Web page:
Hot weather ‘significantly’ increases risk of on-the-job injury, researchers say
Los Angeles — When temperatures rise, the risk of injuries and incidents on the job escalates “significantly,” according to a recently published working paper authored by researchers from the University of California, Los Angeles and Stanford University.
Looking at more than 11 million workers’ compensation claims in California between 2001 and 2018 and comparing them to “high-frequency” local weather data, the researchers found that injuries increased 6% to 9% on days when the temperature topped 90° F, compared with days when the thermometer read 50-69° F. When temps hit triple digits, the injury risk increased 10% to 15%.
“Heat affects your physiology,” the paper’s lead author R. Jisung Park, an assistant professor of public policy at UCLA, said in a university press release. “It affects your cognition. It affects your body’s ability to cope. It seems possible that what we’re observing in the data for these workers is that they’re more likely to make mistakes or errors in judgment.”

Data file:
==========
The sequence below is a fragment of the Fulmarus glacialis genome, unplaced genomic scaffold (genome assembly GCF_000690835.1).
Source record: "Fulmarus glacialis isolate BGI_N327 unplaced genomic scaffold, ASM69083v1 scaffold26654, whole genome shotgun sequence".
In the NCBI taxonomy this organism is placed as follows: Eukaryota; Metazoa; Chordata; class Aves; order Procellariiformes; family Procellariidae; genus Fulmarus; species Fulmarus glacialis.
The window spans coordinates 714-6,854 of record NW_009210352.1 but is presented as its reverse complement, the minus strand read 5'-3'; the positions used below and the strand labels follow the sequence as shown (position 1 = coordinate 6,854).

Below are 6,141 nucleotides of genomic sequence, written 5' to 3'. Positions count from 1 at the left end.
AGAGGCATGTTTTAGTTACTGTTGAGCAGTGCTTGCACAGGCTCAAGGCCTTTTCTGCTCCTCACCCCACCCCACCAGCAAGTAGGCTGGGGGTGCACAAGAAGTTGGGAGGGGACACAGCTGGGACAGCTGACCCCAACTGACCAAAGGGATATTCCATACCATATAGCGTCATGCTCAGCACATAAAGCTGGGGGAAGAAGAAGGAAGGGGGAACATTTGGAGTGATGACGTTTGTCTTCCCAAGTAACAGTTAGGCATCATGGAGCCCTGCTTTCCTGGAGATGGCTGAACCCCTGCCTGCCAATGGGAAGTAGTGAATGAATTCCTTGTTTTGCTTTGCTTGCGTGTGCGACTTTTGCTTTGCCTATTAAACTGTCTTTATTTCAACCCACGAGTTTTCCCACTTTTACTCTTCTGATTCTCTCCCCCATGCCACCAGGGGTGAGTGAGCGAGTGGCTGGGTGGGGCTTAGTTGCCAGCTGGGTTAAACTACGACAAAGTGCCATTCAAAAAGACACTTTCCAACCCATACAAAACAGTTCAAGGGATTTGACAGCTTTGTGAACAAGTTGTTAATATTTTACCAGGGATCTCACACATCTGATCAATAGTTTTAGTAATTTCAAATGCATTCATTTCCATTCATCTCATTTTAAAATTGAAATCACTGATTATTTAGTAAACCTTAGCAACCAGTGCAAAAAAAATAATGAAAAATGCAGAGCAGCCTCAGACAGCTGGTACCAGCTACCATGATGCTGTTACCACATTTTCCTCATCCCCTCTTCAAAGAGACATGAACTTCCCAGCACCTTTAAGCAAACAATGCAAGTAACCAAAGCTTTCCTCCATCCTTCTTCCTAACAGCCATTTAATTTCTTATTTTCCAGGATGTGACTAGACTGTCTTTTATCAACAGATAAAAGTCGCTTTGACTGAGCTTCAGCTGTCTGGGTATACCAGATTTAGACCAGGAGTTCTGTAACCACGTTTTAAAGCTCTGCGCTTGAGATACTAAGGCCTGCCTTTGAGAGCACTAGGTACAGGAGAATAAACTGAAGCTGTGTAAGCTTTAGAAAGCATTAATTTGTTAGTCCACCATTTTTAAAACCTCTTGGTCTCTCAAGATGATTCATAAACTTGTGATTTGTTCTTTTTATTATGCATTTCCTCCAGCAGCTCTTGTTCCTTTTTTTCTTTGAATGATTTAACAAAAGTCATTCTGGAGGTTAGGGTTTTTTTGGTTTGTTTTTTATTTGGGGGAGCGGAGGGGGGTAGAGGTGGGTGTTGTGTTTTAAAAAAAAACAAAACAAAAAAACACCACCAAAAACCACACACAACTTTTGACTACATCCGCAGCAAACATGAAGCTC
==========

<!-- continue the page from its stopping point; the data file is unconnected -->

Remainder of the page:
The researchers estimate the annual financial cost of heat-related injuries to be $750 million to $1.2 billion in California. That estimate includes health care expenses, lost wages and productivity, and disability claims.
Workers in the state’s lowest household income tier are around five times more likely to be affected by a heat-related injury or illness than those in the highest income tier. Low-income communities typically are in the hottest parts of California, the release notes.
According to the paper, the number of heat-related injuries has declined since 2005, when California became the first state to mandate heat illness prevention for outdoor workplaces when temperatures rise above 95° F.
The study was published in July as part of the Institute of Labor Economics’ Discussion Paper Series. Park testified about the results during a July 15 hearing before the House Select Committee on the Climate Crisis.